And other tax resisters across the country have been fielding requests from
various branches of the news media — mostly print and radio. It’s “Tax Day in
July” for the war tax resistance movement, which usually doesn’t get this kind
of attention outside of mid-April.
The CommonDreams News Center
article on their site, and this has attracted many comments from their
left-leaning readership debating the tactic of tax resistance. For instance,
For tax non-payment as a form of protest to work, it must be done
en masse. I would commit to such action if it could be
organized and thousands or millions of us rose up in protest together.
This is encouraging, since
is hoping to get some momentum behind just such an organized campaign.
Parece que no sólo volvemos a con la
conmemoración en San
Francisco. Ahora parece que se vuelve a extender un movimiento de protesta
contra la guerra que siguieron entre otros la cantante Joan Baez en tiempos
de la Guerra de Vietnam: dejar de pagar impuestos. La “War Tax Resistance”
fue mucho antes popularizada por Henry David Thoreau ilustre anarquista
estadounidense decimonónico que se negó a pagar impuestos por su oposición a
la Guerra de México y a la esclavitud. Según la coordinadora del Comité que
coordina el movimiento, entre 8.000 y 10.000 americanos ya habrían dejado de
pagar al menos parcialmente los impuestos estatales. Otros activistas
pacifistas están preparando una campaña masiva para para acabar con la guerra e incluso en algunos casos, la
gente está renunciando a parte de sus salarios hasta dejarlos por debajo del
mínimo exigido para pagar impuestos.
Meanwhile, James Taranto, who commands, I hear, at least one of the nine
circles of the Wall Street Journal’s editorial page
hell, weighs in with
a Randy reference.
And Michael Patton follows that cue at the
Issues & Opinions
blog — sure that I’ve miscalculated by breaking out of deep cover to reveal my
tax resistance secret in the press: “this particular non-Rhodes Scholar
allowed the AP
to write a story about him evading taxes. Nothing like calling out the
name to get them to leave you alone.”
A frequent challenge to conscientious tax resisters whose resistance leads to
fines and penalties is “won’t the government just end up with more in the end?”
All the readers of Young India may not know that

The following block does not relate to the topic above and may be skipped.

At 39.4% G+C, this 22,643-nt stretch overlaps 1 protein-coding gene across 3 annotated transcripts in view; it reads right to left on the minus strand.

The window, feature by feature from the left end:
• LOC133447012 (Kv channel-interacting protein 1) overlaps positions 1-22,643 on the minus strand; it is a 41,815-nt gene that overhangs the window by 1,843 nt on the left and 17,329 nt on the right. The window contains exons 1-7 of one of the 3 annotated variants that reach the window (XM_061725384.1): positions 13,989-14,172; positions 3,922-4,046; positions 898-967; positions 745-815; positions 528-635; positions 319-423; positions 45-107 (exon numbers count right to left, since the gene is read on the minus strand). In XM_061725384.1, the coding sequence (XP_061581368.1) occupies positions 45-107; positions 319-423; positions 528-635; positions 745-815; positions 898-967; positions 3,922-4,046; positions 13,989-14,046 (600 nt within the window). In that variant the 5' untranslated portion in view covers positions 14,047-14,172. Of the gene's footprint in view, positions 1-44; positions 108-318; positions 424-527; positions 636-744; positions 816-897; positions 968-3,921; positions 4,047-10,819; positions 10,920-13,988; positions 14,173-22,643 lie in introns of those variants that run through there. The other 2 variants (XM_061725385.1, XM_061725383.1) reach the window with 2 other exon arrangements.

Ahmedabad came under a heavy fine for the misdeeds of the
The fine was collected from the residents of Ahmedabad but some were exempted
at the discretion of the collector. Among those who were called upon to pay
the fines were income-tax payers. They had to pay a third of the tax by them.
Mr. V.J. Patel, noted barrister,
and Dr. Kanuga, a leading
medical practitioner, were among those who were unable to pay. They had
admittedly helped the authorities to quell disturbance. No doubt they were
satyagrahis but they
had endeavoured to still the mob fury even at some risk to their own persons.
But the authorities would not exempt them. It was a difficult thing for them
to use discretion in individual cases. It was equally difficult for these
two gentlemen to pay any fine when they were not to blame at all. They did
not wish to embarrass the authorities and yet they were anxious to preserve
their self-respect. They carried on no agitation but simply notified their
inability to pay the fines in the circumstances set forth above. Therefore
an attachment was issued. Dr.
Kanuga is a very busy practitioner and his box is always full. The watchful
attaching official attached his cash box and extracted enough money to
discharge the writ of execution. A lawyer’s business cannot be conducted on
these lines. Mr. Patel sported no cash box. A
sofa of his sitting-room was therefore attached and advertised for sale and
duly sold. Both these satyagrahis thus completely saved their consciences.
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